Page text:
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Everything posted by TampaRiv

  1. Hello again Gents, I need some more speedo advice. My speedo was working well after I recomissioned the car, but after a couple of months it stopped working. Long story short, I have removed and tested the speedometer head in the dash, and it seems to work just fine; today I removed the speedometer cable, and while it's old and gnarly, it actually turns OK. It's 50" long. So, after visiting this topic a time or two, remind me about the nylon drive gear in the tranny, which I now assume to be the problem. I recall that the gears vary with respect to the type of differential, so how do you know which gear is correct? I've heard tell that there are numbers on the differential, but I just could not see any numbers, and my car is clean underneath. SO... how do I figure out which gear I need, and where do I buy that gear? Rich
  2. Ahhh, the old "loose wire" problem. the next time this comes up on the forum, I'm just gonna reply "loose wire"!
  3. As I look at my wiring diagram in the chassis manual, it appears the black wire off the ignition switch runs directly to the + side of the coil, with no stop-off at the fuse box.
  4. Well, this is the problem PWB. The speedo head works fine. But the cable, when disconnected at the transmission and spun with a drill, does not turn and cause the speedo to register. Then, as I mentioned, I disconnected the speedo head, jacked up the back end of the car, and ran the car in gear as I observed the speedo cable in front of me, and it didn't turn. This is telling me the cable is broken internally.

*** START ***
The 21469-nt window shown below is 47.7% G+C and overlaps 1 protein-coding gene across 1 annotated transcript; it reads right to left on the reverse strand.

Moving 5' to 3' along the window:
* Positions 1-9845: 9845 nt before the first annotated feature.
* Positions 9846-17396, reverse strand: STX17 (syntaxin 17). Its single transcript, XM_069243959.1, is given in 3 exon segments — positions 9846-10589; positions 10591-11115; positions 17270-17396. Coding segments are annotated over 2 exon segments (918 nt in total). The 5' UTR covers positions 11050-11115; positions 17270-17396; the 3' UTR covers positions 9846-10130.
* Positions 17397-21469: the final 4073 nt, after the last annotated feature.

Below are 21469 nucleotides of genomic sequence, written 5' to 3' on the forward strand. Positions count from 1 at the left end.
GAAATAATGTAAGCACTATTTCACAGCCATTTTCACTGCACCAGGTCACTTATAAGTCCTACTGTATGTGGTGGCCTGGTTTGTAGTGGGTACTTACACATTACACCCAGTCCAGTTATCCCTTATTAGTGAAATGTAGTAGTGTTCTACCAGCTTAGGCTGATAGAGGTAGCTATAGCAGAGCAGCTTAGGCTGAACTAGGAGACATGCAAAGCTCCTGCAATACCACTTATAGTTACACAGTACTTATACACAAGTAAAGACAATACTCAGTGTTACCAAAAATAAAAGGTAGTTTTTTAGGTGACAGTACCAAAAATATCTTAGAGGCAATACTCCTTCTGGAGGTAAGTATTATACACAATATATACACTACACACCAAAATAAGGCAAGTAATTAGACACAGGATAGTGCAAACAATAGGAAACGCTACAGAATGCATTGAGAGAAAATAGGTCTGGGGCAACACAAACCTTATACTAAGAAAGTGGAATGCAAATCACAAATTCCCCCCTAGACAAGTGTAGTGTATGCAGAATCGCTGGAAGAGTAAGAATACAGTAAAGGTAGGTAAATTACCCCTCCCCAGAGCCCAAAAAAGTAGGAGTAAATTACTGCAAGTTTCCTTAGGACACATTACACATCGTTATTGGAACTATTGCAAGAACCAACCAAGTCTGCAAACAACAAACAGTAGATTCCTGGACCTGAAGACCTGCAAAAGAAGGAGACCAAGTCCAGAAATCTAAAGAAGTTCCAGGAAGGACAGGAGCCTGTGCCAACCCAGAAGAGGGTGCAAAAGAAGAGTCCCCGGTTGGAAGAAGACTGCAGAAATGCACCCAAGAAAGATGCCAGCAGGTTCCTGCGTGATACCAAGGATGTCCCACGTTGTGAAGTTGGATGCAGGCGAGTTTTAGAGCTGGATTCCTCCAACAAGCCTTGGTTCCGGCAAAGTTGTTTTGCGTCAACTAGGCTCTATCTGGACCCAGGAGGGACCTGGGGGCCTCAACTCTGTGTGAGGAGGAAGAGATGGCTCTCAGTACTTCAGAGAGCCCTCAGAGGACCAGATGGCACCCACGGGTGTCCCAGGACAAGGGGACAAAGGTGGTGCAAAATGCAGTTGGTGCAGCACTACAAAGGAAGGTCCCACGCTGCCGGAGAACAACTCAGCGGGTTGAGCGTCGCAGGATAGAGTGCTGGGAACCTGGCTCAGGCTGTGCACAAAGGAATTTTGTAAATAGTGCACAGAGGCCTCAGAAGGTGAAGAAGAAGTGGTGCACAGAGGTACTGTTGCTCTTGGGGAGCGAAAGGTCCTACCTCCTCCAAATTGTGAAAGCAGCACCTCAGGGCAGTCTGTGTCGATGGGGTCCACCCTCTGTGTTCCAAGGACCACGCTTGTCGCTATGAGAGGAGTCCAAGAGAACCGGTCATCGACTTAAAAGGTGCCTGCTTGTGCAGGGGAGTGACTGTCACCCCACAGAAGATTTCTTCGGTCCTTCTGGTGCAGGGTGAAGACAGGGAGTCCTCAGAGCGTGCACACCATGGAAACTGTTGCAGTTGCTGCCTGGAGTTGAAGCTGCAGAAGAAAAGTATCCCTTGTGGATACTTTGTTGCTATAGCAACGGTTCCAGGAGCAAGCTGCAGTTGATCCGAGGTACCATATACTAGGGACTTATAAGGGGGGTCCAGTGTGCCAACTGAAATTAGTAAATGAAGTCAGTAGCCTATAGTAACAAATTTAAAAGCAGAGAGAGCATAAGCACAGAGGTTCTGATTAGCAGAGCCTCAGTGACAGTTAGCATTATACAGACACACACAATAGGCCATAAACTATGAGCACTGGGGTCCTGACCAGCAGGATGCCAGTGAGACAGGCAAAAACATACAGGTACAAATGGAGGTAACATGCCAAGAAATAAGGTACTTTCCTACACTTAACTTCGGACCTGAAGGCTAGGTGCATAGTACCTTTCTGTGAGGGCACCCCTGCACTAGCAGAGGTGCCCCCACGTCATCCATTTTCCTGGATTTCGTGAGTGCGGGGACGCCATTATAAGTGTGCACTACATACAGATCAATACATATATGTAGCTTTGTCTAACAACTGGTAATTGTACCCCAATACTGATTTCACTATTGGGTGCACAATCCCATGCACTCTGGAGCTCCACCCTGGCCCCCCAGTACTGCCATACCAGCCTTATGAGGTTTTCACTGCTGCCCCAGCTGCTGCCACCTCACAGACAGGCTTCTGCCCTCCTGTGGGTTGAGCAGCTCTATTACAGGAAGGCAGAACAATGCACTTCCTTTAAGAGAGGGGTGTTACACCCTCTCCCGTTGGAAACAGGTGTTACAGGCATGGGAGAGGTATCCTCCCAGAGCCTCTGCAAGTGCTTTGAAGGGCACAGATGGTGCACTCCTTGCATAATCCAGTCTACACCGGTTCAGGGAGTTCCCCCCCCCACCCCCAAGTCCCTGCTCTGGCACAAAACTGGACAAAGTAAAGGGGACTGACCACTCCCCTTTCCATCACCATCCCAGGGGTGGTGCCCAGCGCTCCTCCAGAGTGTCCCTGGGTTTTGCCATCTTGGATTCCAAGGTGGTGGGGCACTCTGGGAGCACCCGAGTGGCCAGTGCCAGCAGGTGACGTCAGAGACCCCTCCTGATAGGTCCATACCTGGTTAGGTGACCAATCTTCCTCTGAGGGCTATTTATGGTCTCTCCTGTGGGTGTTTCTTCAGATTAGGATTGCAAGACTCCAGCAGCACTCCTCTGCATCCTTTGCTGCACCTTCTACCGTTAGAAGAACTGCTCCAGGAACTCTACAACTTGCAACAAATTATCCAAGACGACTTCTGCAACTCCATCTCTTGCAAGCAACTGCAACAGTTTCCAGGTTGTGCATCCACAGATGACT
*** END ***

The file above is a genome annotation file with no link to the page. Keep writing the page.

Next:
5. I like the lobe sensing Pertronix kits. I put one on my Riv, and all was fine from the start. Same story with my '67 Newport with 383. Glad to hear you're making progress, I know how vexing these electrical problems can be.
  6. I like CROWVET's idea. If you aren't getting voltage at the + side of the coil, a temporary wire from the battery to the + side of the coil should remedy this condition, allowing the car to start. This is the same issue I had with my 67 Chrysler when the ammeter died, and the same wire got the car started. Same principle. If the car does start, then the timing isn't the issue, and there's no reason to think timing is the problem in my opinion. And, as has been already mentioned, get the voltmeter on the + side of the coil, and have someone operate the key "on" and off (not cranking). When the key is "on", the meter should read out close to 12V. If no readout with the key in the "on" position, then 2 possibilities: one, the ignition switch is faulty, or two, the wire from the ignition switch to the + side of the coil is faulty and may be grounding out somewhere under the dash. On my Riv, the wire from the points out of the distributor to the (-) side of the coil was faulty. The small wire was broken internally somewhere, and I couldn't get a consistent readout from the coil to the points. My eureka moment occurred when I thought of putting a pertronix lobe sensing kit in the car, and when I did, the car proceeded to start up after not running for 22 years with the previous owner. But that's not your issue, I only mention this to advocate for the Pertronix kit, with which I've never had any issues in 4 different cars. And I mention this to suggest that the wiring is old and could possibly be faulty from the ignition switch to the coil. Finally, the starter seems like an unlikely culprit, since the car died while you were driving it. I wonder if the "miss" you heard/felt was the engine dieseling a bit after the juice died.